Like the fingers of the hand, the toes of the foot do not connect to one single bone. Instead, the proximal bones of the toes connect to the long metatarsal bones that give the feet their shape. The joints between the proximal phalanges and the metatarsal bones are the metatarsophalangeal joints or MTP joints. A range of conditions can affect these extremities. While some of the issues are common among the body's joints, many are unique to the MTP joints and the surrounding bones.
The MTP joints are condyloid joints, having a shape similar to a ball and socket, though more oval. Condyloid joints (which include the wrist) allow movement along two planes. This means that they can move forward and backward or side to side, but the oval shape prevents complete 360-degree rotation. The proximal phalanges of the toes contain the socket, while the metatarsal bones have the elliptical surface.
For ease of reference, experts number the five MTP joints one through five, from the big toe to the baby toe. This number refers to both the proximal phalanges of the toes and the metatarsal bones of the feet. The first MTP joint has a capsuloligamentous complex that keeps it stable. This complex contains a protective fibrous capsule, a collateral ligamentous complex, a plantar plate, an extensor hood, and numerous ligaments. The remainder of the joints, excepting the fifth, also have these complexes. The complexes of the other joints contain significantly fewer structures.
Like all joints in the human body, the MTP joints are prone to arthritis. Typically, rheumatoid arthritis, osteoarthritis, and gout are the forms of arthritis that affect the MTP joint. Rheumatoid arthritis is an autoimmune disease that prompts the body’s immune system to attack its own joints. Osteoarthritis occurs when years of wear and tear destroy the cartilage of a joint, causing pain and, in the case of the MTP joint, difficulties walking. Finally, gout is a painful form of arthritis that often affects the first MTP joint. Gout occurs when the body cannot process purines in food, and a buildup of crystals appears in the joint.
Any pain in the ball of the foot is metatarsalgia. Because this is a generic term, there are many possible causes. The ball of the foot is the soft tissue that covers the metatarsal bones. Any issue the MTP joint experiences can potentially cause pain in the surrounding area. Typically, the MTP joint of the big or second toe is responsible. The first MTP joint is large and complex, and the second MTP joint experiences considerable trauma from movement and footwear.
Occasionally, the MTP joint of the big toe develops a deformity called a bunion. Most joints have a bursal sac that helps cushion movement. When the MTP joint bursal sac swells, a bunion can form, pushing the big toe towards the other toes and, in some cases, causing extreme pain. Though the exact cause of bunions is unclear, many physicians believe they are the result of improperly fitting shoes, family history, or a rare side effect of arthritis. Treatment typically involves orthotics or corrective surgery.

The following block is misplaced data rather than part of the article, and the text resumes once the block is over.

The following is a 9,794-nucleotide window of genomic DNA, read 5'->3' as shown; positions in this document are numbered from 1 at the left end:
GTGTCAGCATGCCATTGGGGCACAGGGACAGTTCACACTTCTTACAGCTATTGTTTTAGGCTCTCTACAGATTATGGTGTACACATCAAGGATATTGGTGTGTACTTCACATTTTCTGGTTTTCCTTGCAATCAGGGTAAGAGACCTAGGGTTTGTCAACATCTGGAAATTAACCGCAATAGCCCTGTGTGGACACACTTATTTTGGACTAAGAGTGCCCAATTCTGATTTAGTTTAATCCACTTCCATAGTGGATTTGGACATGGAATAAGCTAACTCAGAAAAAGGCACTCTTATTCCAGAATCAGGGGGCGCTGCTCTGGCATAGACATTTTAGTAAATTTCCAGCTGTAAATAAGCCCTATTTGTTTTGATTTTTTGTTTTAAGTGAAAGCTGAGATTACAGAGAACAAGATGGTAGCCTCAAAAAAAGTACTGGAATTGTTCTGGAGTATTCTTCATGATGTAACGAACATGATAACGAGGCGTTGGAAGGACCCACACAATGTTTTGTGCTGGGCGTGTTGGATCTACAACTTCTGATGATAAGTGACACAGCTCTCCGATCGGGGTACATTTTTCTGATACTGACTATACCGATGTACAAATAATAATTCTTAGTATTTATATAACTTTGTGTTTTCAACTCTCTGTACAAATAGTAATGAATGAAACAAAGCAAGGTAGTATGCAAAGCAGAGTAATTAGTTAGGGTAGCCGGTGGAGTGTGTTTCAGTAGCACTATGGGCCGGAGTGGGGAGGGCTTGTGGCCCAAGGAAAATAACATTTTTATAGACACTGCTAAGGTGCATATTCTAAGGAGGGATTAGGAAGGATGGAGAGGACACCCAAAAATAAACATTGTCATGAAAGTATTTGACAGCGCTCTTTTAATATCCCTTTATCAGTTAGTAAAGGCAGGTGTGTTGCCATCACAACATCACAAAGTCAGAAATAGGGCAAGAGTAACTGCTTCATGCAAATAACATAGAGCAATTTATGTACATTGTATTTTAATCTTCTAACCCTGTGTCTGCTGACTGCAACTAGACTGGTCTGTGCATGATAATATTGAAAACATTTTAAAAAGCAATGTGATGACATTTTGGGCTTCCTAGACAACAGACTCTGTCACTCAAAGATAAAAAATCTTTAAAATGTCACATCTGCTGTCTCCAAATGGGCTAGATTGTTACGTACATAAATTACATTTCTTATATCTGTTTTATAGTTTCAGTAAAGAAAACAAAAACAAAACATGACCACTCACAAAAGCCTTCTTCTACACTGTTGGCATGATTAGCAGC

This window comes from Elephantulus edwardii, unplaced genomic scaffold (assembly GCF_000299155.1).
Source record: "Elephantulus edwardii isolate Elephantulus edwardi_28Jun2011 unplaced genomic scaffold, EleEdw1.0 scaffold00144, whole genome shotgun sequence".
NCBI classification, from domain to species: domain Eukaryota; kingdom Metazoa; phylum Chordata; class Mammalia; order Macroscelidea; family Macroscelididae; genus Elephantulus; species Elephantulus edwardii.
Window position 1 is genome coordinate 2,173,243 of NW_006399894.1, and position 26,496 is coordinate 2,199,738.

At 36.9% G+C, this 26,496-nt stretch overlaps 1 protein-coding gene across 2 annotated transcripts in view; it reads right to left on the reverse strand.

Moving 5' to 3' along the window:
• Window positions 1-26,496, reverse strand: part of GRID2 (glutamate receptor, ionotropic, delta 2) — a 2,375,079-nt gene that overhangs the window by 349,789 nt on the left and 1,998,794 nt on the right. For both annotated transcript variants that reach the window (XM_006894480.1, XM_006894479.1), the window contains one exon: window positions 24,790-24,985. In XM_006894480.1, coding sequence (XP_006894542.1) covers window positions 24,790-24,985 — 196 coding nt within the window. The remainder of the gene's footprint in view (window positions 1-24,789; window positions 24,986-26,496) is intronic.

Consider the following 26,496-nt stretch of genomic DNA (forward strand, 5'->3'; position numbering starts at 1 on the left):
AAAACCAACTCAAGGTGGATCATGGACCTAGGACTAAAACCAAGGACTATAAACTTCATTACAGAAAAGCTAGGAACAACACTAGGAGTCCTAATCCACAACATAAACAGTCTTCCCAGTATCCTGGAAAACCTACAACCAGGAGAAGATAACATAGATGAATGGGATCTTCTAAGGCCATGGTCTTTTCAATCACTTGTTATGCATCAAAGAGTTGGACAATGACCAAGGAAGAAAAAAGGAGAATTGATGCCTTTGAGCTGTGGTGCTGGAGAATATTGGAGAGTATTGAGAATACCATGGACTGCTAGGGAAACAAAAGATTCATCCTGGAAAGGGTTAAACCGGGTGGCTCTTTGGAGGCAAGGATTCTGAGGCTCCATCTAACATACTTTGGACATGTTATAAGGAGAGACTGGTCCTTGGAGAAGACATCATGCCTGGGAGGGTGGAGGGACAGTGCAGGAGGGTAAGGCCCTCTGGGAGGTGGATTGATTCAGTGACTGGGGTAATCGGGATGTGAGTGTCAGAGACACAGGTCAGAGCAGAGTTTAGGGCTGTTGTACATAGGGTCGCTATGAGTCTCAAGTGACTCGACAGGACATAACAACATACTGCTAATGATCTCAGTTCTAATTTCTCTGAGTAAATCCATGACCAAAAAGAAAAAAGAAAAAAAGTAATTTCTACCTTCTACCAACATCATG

Physicians often refer to hyperextension of the big toe as "turf toe," because of the frequency of such injuries to American football players, who play on turf more frequently than real grass. Turf is much firmer and easier to slip on than grass, which can lead to injury. While running, the player may slip and place too much pressure on the big toe. The toe bends over the top of the foot, injuring the ligaments or plantar plates of the MTP joint and possibly even dislocating it. Physicians recommend rest for minor injuries and surgery for extremely damaged joints.
Many ligaments, tendons, and muscles keep the toe straight. When an imbalance appears, the toe can bend in odd directions, typically with great pain. Bunions can misalign the MTP joints, causing hammer toe. Certain footwear shapes and sizes can also cause the deformity. The toe may retain its flexibility for a short period, though eventually, the toe will become permanently bent. The change in shape and direction can cause the toe to grind against shoes and cause painful calluses.
Degenerative arthritis and bone spurs can cause extreme stiffness in the first MTP joint. Pain accompanies this stiffness, and eventually, the toe may not be able to move at all. Individuals often mistake hallux rigidus for a bunion, but the former requires different treatments and doesn’t often feature a deformity or growth. Because hallux rigidus affects walking and movement, pain can carry up the leg and even along the spine. Orthotic devices may help, though individuals with severe rigidity often require physical therapy and surgery.
When a bone experiences a repetitive force, such as jumping up and down, it can develop stress fractures. The third and fourth MTP joints are prone to stress fractures. At first, the pain of a stress fracture may be so minor that a person doesn’t notice it. However, eventually, the stress fractures and the pain will worsen. Athletes and those who exercise are more likely to develop stress fractures.
Though it typically isn’t the result of an MTP disorder, many physicians consider Morton’s neuroma a related issue. This benign condition causes a burning feeling in the ball of the foot. Some people describe it as standing on a hot marble or pebble. It occurs when the tissue thickens around a nerve and compresses it. This typically occurs near the third and fourth MTP joints, and many people mistake it for an MTP joint issue such as arthritis or stress fractures. Physical therapy, anti-inflammatory drugs, and surgery can resolve this issue.
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